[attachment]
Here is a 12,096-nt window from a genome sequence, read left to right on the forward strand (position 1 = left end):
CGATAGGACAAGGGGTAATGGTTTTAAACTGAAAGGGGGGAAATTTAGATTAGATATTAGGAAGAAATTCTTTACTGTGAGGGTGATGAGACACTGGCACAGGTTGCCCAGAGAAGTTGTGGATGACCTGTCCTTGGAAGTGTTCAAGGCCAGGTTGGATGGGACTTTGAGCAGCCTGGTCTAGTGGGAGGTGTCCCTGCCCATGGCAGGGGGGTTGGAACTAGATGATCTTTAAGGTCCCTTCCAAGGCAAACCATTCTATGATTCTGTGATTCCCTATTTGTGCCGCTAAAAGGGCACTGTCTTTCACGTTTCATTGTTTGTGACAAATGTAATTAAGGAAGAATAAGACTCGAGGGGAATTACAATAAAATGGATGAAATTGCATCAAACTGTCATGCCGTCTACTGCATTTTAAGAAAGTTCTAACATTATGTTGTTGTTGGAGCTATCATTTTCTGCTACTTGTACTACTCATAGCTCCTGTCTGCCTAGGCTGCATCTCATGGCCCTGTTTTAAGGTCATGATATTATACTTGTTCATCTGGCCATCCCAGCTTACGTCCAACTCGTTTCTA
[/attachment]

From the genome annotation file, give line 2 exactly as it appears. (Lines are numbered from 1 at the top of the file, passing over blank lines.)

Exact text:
CGATAGGACAAGGGGTAATGGTTTTAAACTGAAAGGGGGGAAATTTAGATTAGATATTAGGAAGAAATTCTTTACTGTGAGGGTGATGAGACACTGGCACAGGTTGCCCAGAGAAGTTGTGGATGACCTGTCCTTGGAAGTGTTCAAGGCCAGGTTGGATGGGACTTTGAGCAGCCTGGTCTAGTGGGAGGTGTCCCTGCCCATGGCAGGGGGGTTGGAACTAGATGATCTTTAAGGTCCCTTCCAAGGCAAACCATTCTATGATTCTGTGATTCCCTATTTGTGCCGCTAAAAGGGCACTGTCTTTCACGTTTCATTGTTTGTGACAAATGTAATTAAGGAAGAATAAGACTCGAGGGGAATTACAATAAAATGGATGAAATTGCATCAAACTGTCATGCCGTCTACTGCATTTTAAGAAAGTTCTAACATTATGTTGTTGTTGGAGCTATCATTTTCTGCTACTTGTACTACTCATAGCTCCTGTCTGCCTAGGCTGCATCTCATGGCCCTGTTTTAAGGTCATGATATTATACTTGTTCATCTGGCCATCCCAGCTTACGTCCAACTCGTTTCTA